Top tips for waking up your garden

Green-fingered Brits are being urged to use the first few days of spring as the perfect opportunity to begin waking up their garden and embark on a new growing adventure.

Tuesday, 20th March 2018, 1:27 pm
Updated Friday, 8th June 2018, 6:42 am
Time to check out the gardening tools

The horticulture experts at have compiled a list of tips and tricks to help ambitious gardeners prepare their backyards in time for spring.

From cleaning up your garden tools and tracking down pesky pests to pruning shrubs and trees and making a detailed plan for planting, there are a number of general yard tasks that must be undertaken before plant enthusiasts are able to jump into placing new flowers and shrubs.

These are the jobs you should be undertaking now to make sure your garden is prepped, organised and equipped so you can enjoy a successful, blooming garden this spring and summer.

A spokesperson for commented: “If you’re a gardening novice or if you’re simply just itching to get started on your garden this year, you might think that you can just leave it ‘til the last minute before rushing in to get everything done whilst in the throes of spring.

“But Rome wasn’t built in a day, and there are certain preparations you should be making now in order to really get the most out of your garden during blooming season.

“As well as detailing some of the key jobs you should be starting as spring rolls around, we’ve also included a list of plants you should consider planting this year to create the ultimate garden haven.”

Garden Tasks

Wash and polish your garden tools.

Your tools will likely need some TLC after months of non-use and hiding in the garden shed or basement. Shears and hand pruners may have accumulated dirt that, if left unwashed, could infect your newly-pruned plants. Almost all tools are easier to work with when cleaned and sharpened so take the time to hone those spades, trowels and hoes with a file and apply lubricating oil.

Track down garden pests.

Slugs, snails, aphids and larvae may have been sheltering in the crowns or flip sides of your plants for the winter. Go after these hibernating pests before putting in new plants. There’s a slew of pest control materials and methods to choose from but it’s best to start with more natural means like homemade remedies or beneficial insects that will prey on the harmful ones.

Clean up your yard or garden

Spend some time doing some general cleaning and tidying jobs by removing leaves and debris from your lawn, taking note of areas that need reseeding. If you have perennials from last year, cut down foliage and reserve it for your compost bin. Divide clumped perennials for later replanting or sharing with friends. You can also start fixing fences, gates and trellis so you’ll have more time focusing on your plants after tidying up.

Prepare the beds and reinvigorate the soil.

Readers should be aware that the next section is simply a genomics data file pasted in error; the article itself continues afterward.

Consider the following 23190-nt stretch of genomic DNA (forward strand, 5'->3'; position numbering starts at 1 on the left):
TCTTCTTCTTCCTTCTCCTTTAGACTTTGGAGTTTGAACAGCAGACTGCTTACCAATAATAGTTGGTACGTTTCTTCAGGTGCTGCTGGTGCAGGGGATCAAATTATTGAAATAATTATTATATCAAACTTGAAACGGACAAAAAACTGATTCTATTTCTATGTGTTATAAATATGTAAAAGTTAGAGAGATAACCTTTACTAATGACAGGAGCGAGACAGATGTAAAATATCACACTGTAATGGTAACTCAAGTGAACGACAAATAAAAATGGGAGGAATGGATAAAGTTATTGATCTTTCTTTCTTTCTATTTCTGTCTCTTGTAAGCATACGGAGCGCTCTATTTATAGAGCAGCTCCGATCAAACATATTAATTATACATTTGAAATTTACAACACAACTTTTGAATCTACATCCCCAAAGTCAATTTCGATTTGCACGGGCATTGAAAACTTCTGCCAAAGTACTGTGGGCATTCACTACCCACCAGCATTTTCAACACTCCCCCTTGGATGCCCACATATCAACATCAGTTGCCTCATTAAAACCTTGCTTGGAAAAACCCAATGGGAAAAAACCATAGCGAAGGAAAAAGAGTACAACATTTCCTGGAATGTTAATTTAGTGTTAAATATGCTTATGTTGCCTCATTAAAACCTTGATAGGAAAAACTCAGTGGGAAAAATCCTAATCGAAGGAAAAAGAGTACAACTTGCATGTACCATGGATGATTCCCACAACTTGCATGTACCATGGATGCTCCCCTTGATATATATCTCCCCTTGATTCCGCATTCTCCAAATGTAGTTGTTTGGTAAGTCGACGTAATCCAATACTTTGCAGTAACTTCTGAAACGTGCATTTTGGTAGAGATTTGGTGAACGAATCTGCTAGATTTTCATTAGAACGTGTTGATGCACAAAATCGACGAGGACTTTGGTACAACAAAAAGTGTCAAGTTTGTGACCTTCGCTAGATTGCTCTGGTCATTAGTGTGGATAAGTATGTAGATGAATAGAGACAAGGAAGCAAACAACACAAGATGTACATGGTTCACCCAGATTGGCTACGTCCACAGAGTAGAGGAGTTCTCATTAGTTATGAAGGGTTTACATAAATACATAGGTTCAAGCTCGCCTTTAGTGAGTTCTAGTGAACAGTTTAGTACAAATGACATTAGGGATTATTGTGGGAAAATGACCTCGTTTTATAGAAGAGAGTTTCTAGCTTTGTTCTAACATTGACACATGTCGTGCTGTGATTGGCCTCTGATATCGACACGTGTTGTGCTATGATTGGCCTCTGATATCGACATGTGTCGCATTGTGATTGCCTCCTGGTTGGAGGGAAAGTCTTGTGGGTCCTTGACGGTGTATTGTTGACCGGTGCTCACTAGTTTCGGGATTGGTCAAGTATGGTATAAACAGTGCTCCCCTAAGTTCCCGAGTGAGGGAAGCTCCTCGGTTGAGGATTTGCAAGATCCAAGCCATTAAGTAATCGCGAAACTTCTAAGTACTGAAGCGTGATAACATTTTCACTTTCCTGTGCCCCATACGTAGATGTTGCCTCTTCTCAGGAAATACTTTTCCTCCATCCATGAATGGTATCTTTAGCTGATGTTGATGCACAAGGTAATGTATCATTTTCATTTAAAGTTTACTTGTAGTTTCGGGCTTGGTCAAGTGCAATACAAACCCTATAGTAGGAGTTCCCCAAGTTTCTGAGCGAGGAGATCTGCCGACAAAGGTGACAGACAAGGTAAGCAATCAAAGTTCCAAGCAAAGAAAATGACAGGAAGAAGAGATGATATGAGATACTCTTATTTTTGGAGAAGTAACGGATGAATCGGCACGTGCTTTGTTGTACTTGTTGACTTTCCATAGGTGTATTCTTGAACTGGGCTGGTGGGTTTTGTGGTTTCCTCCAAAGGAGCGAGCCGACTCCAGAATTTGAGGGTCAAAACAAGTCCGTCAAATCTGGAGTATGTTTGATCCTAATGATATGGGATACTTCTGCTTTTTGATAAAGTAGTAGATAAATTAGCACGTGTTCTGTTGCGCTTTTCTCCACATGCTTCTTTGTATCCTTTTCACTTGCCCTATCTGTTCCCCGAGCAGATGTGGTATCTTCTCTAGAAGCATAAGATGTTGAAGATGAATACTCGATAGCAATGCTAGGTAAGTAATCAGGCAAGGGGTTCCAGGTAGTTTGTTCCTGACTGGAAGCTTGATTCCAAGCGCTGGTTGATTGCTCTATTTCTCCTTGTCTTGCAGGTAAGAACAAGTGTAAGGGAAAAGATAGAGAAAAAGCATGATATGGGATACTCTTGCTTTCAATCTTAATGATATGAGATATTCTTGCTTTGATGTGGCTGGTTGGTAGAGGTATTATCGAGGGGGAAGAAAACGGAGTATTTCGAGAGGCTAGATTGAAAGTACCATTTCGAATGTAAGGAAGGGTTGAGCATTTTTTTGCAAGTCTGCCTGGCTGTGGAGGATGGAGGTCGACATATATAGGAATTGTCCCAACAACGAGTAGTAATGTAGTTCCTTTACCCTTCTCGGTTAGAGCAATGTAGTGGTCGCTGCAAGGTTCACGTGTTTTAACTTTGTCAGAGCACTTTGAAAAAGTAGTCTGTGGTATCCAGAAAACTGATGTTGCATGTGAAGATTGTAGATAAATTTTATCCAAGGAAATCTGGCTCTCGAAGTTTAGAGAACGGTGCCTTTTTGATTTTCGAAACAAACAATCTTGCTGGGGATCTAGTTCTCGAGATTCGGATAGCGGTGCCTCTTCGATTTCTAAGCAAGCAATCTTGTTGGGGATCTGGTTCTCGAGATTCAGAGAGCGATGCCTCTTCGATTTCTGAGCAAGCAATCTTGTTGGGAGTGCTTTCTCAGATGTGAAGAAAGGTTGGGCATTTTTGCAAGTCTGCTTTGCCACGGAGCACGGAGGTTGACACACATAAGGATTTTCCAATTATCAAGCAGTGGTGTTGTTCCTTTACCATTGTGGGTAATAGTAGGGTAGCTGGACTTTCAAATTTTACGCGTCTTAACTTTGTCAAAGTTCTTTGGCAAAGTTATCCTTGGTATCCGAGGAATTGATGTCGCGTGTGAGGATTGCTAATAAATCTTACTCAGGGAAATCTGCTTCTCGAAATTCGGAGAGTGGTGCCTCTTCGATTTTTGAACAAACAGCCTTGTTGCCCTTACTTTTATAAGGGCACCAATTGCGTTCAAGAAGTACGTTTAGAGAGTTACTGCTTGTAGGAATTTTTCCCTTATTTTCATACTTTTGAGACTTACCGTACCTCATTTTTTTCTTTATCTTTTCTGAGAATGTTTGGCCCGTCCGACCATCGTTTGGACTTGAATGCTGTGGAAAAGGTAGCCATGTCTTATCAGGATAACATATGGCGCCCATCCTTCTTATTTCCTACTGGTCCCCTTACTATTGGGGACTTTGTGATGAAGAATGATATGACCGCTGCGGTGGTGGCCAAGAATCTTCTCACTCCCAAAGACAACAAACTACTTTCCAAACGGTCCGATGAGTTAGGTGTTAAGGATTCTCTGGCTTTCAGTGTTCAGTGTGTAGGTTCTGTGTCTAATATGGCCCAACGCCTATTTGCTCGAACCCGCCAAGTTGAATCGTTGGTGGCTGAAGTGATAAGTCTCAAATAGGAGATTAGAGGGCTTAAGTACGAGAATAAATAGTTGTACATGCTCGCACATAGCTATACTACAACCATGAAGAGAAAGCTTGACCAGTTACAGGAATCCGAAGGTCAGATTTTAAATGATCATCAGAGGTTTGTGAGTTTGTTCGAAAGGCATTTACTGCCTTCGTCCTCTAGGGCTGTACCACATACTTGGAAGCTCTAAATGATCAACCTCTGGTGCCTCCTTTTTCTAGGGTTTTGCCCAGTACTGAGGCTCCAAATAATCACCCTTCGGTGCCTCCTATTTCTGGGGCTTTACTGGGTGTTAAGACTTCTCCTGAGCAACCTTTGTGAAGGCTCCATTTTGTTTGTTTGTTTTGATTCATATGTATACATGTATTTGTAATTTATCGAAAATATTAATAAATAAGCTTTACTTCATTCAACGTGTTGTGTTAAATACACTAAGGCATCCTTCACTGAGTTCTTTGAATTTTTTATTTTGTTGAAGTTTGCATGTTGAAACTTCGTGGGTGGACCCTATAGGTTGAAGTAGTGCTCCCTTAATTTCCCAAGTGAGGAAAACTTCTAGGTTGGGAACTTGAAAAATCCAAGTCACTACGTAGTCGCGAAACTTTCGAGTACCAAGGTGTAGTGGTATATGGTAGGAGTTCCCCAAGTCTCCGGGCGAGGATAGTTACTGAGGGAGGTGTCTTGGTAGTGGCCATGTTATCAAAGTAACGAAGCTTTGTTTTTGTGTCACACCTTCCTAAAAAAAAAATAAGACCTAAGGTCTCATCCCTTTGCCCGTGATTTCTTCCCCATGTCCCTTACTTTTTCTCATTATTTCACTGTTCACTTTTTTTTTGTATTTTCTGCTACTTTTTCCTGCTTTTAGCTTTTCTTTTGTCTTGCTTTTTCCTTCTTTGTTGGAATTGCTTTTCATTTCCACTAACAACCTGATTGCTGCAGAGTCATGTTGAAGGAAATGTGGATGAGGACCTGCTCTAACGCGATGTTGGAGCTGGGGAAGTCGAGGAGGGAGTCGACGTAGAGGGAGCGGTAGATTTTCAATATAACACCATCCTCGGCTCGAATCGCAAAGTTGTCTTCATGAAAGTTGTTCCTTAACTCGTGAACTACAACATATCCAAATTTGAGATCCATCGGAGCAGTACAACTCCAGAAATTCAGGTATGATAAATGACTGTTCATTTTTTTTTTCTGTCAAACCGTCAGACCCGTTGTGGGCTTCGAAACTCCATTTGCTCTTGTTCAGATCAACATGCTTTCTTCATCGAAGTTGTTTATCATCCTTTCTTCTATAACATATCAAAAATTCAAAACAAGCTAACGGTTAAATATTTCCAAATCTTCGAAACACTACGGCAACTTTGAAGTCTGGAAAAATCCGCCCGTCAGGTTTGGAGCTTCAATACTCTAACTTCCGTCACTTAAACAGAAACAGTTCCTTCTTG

It’s a lot easier to pull out weeds now so go through it and rake the mulch that remained on the bed over the winter. But how will you know if your soil is ready for gardening since winter weather takes a hard toll on garden soil?

An easy guide is to grab a handful of soil, squeeze it tightly, then open your fist. The soil should crumble instead of forming clumps. Take a soil test for pH level if necessary and enrich accordingly: add dolomitic lime to raise pH or sulphur to lower pH. Add in some compost or well-rotted manure too, using a spading fork to mix in everything perfectly well.

Prune shrubs and trees.

If you haven’t got around to pruning your trees before or during winter, now is the best time to do so. Remove damaged, dead and diseased branches, but take note whether a certain plant is best pruned before spring growth or right after flowering. Pruning fruit trees is best done in late winter or early spring. Also take time to thin dead foliage now before new growth begins and thinning becomes too difficult.

Prepare for planting

Here are some of the plants to consider growing in your garden this season:


Tulip, Crocus, Daffodils, Hyacinths, Dahlia, Lily, Amaryllis

Spring-planted bulbs make some of the most colourful garden flowers. Make sure not to cut off their leaves when they have finished flowering.


Rhododendron, Camellia, Viburnum, Forsythia, Lilac, Azalea

Some of these bushes provide a bigger visual impact than flowers and produce blooms that are fragrant, too.

Blossom Trees:

Snowy Mespilus, Hawthorn, Crab Apple, Pyrus, Flowering Dogwood, Cherry Tree

Deciduous as they may be, these trees give a year-round delight starting of course with dream-like blooms during spring.


Lettuce, Cabbage, Kale, Broccoli, Turnips, Radish, Cucumber, Onions

Garden vegetables are usually planted when the soil is warm, but March can be a great time to plant cool-season vegetables that can withstand the last frosty days of the month.

You may opt to plant these vegetables directly in the soil, underneath a row cover, or in containers. For a continual harvest, plant several varieties of each.


Chives, Lavender, Rosemary, Thyme, Parsley, Basil, Mint

Compliment your springtime recipes with the unmistakable flavours and fragrance of fresh, home-grown herbs this season. Dedicate a row for herbs in your garden or grow them on your kitchen windowsill for easy reach.


Avocados, Blueberries, Lemons, Pineapple, Apricot, Strawberries, Kiwi

Growing fruits in the UK can be difficult but not impossible, and it will definitely give your garden an edge.